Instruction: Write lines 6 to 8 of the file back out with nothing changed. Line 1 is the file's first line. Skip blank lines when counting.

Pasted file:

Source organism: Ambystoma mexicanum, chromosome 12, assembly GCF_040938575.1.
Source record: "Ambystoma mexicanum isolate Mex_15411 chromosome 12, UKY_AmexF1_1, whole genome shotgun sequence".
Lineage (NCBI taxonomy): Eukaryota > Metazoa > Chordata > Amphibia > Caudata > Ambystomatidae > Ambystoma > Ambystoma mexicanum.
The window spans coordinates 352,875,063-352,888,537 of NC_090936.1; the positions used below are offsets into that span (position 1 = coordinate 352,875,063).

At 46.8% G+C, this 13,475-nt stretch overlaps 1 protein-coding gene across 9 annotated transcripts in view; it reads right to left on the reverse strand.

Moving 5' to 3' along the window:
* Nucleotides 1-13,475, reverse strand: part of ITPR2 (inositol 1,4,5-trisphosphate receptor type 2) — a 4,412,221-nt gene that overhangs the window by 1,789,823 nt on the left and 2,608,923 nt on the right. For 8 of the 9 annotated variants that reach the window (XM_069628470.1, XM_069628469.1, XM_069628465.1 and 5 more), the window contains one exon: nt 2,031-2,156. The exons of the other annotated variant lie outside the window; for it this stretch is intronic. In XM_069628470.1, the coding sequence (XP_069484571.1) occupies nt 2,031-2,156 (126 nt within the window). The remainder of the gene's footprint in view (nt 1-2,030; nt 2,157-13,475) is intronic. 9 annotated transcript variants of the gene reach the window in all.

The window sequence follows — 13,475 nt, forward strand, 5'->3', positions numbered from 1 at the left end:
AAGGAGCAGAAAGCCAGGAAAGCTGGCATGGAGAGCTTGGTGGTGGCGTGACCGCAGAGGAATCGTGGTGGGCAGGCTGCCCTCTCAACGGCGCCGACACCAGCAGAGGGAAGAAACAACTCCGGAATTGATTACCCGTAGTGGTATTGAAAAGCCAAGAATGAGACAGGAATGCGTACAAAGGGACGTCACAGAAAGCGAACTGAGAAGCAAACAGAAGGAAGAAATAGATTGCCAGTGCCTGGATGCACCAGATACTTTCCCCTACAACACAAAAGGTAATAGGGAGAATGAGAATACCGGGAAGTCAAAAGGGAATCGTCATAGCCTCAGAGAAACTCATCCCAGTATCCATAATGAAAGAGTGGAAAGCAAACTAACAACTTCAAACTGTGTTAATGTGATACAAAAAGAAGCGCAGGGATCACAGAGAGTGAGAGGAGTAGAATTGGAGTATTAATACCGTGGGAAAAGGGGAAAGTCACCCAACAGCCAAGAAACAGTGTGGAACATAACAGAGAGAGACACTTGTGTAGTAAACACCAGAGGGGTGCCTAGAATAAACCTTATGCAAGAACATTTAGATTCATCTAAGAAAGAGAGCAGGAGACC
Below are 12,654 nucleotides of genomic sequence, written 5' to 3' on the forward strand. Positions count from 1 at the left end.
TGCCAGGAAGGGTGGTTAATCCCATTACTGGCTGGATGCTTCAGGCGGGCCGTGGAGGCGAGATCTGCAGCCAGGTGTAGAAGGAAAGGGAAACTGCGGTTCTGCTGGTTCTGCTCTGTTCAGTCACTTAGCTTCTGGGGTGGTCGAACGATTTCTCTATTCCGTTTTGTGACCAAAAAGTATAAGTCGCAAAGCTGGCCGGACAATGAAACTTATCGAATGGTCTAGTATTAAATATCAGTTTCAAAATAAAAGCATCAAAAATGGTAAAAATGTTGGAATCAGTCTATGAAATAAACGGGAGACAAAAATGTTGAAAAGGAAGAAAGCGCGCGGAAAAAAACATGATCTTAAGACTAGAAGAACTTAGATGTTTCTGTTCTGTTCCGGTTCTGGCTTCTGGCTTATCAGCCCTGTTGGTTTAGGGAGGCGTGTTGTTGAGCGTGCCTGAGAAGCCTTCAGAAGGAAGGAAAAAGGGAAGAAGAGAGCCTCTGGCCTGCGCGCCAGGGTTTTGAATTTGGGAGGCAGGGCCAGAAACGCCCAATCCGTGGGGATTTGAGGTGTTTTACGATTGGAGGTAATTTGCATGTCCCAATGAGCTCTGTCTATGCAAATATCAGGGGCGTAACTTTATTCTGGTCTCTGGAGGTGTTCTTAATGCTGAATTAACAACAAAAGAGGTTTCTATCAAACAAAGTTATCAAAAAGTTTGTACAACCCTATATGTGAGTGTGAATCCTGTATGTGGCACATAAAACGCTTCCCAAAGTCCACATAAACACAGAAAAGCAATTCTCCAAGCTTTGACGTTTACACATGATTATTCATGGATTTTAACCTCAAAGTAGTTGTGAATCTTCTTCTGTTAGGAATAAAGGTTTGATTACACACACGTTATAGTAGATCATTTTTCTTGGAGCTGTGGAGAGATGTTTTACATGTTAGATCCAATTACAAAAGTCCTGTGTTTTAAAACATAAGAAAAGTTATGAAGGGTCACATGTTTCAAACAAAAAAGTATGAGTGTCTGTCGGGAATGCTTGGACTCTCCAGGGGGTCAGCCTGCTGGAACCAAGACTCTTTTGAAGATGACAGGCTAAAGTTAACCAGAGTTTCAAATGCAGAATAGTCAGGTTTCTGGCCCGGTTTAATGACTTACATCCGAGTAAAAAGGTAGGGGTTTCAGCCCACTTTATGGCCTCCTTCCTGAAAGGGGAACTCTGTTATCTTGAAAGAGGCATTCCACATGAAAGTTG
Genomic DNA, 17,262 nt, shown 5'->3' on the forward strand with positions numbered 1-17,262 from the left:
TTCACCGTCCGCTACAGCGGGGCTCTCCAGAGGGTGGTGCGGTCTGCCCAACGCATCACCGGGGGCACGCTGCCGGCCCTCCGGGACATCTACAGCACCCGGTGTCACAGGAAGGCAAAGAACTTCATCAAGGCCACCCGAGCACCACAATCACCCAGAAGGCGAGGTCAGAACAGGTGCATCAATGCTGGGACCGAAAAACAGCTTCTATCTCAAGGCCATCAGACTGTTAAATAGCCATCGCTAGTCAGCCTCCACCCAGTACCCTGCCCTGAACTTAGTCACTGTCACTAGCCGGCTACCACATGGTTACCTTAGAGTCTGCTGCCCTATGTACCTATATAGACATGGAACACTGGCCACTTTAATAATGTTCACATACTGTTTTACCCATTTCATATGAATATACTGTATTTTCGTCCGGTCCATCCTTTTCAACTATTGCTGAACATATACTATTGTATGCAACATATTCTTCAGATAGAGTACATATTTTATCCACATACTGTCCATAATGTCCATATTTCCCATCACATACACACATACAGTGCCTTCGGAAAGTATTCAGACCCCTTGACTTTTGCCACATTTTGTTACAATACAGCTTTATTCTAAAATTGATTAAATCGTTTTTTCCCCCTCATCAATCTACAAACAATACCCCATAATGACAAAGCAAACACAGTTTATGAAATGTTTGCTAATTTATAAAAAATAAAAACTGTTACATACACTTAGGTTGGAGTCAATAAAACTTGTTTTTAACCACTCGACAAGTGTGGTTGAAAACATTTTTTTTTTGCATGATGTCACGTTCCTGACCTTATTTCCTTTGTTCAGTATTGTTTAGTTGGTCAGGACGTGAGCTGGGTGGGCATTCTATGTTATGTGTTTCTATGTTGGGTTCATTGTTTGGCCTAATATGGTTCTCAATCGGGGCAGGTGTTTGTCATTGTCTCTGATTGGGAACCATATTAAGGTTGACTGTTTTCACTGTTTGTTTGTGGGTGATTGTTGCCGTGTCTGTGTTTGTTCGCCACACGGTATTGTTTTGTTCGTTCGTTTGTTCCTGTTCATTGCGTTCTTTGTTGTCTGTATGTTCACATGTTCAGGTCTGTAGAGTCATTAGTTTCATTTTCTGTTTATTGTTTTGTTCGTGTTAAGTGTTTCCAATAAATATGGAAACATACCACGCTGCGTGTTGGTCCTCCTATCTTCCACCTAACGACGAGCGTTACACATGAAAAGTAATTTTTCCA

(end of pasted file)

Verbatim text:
Moving 5' to 3' along the window:
* Nucleotides 1-13,475, reverse strand: part of ITPR2 (inositol 1,4,5-trisphosphate receptor type 2) — a 4,412,221-nt gene that overhangs the window by 1,789,823 nt on the left and 2,608,923 nt on the right. For 8 of the 9 annotated variants that reach the window (XM_069628470.1, XM_069628469.1, XM_069628465.1 and 5 more), the window contains one exon: nt 2,031-2,156. The exons of the other annotated variant lie outside the window; for it this stretch is intronic. In XM_069628470.1, the coding sequence (XP_069484571.1) occupies nt 2,031-2,156 (126 nt within the window). The remainder of the gene's footprint in view (nt 1-2,030; nt 2,157-13,475) is intronic. 9 annotated transcript variants of the gene reach the window in all.

The window sequence follows — 13,475 nt, forward strand, 5'->3', positions numbered from 1 at the left end: